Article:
Chapter 14: Plant Physiology and Nursery Environment - Interactions Affecting Seedling Growth
Environmental factors (such as light, moisture, nutrients, density, and temperature) and plant physiological factors (such as carbohydrate reserves, hormone levels, frost hardiness, and dormancy) interact to shape growth and survival of coniferous seedlings in nursery fields and after outplanting. Nursery managers can manipulate moisture, nutrients, and density to achieve desired seedling morphology and vigor. However, the annual growth cycle of perennial plants has evolved in response to environmental pressures. When the environment is modified, as with heavy irrigation in a nursery, to permit growth at a time when natural seedlings are dormant, the ensuing phases of the growth cycle will not be properly synchronized with their environments. Seedlings so cultivated lack vigor after outplanting. Nursery managers should aim at keying their cultivation schedules to both environmental conditions and endogenous seedling physiology to ensure production of high-quality seedlings.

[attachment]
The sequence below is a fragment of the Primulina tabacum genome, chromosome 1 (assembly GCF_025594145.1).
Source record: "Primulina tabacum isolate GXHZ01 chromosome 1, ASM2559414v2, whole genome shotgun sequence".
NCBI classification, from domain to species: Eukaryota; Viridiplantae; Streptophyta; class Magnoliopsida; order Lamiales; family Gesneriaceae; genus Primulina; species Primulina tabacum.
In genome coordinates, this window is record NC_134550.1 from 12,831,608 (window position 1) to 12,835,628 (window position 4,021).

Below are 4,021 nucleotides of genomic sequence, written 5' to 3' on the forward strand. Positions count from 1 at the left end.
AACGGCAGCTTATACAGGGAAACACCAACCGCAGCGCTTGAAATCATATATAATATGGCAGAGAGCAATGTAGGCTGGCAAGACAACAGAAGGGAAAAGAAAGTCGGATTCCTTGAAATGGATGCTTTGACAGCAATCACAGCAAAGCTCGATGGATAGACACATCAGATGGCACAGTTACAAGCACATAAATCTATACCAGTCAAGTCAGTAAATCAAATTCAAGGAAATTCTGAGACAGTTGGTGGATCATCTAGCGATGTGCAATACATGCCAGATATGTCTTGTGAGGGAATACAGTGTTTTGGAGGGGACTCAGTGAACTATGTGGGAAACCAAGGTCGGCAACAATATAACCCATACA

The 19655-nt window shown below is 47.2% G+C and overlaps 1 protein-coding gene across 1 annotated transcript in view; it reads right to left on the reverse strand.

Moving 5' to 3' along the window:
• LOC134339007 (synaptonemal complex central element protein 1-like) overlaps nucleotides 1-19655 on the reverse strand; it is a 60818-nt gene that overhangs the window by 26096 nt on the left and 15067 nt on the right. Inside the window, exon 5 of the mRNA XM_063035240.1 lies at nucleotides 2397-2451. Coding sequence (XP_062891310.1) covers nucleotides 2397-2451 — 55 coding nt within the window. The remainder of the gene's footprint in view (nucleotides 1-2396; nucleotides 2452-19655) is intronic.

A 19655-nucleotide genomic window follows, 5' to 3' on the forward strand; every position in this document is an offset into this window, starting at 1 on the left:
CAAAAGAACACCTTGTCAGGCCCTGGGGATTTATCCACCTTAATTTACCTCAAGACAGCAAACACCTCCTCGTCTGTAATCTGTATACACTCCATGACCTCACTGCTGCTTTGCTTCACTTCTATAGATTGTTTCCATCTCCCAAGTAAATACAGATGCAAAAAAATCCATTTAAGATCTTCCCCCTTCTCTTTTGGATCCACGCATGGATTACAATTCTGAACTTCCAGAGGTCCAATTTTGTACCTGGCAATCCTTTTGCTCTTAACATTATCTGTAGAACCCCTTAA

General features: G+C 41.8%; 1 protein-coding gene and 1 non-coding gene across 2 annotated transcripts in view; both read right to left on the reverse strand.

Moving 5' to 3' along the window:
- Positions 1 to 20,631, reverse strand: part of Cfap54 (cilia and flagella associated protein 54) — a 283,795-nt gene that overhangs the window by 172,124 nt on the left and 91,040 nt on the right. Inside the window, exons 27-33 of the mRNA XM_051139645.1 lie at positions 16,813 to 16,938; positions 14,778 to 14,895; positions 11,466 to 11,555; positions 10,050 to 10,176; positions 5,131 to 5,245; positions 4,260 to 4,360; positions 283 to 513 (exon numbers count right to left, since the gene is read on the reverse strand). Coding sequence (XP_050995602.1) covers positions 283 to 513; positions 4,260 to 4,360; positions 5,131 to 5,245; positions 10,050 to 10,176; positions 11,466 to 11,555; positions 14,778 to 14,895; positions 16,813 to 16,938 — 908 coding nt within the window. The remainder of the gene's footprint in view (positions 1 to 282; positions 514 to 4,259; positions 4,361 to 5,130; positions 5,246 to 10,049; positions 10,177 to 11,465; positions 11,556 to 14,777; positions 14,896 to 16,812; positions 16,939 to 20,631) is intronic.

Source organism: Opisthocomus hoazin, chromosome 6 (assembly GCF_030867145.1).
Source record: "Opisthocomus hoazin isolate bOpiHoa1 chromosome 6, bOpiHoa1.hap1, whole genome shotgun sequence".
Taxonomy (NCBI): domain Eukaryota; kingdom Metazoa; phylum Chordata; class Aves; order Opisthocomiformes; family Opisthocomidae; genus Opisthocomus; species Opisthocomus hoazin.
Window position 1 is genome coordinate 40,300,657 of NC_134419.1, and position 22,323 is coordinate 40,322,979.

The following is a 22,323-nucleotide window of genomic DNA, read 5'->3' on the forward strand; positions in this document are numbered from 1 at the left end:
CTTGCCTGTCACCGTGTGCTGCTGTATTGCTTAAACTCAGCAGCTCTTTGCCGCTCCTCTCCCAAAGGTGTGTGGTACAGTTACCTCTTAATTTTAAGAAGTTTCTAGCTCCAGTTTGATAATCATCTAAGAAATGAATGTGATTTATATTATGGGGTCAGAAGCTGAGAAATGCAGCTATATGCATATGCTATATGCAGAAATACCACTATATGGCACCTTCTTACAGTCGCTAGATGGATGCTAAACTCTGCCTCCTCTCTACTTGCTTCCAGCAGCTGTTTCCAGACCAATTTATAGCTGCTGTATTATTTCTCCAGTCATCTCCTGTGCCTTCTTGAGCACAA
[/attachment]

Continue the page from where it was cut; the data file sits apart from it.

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Author(s): Denis P. Lavender
Publication: Nursery Manuals - Forest Nursery Manual—Bareroot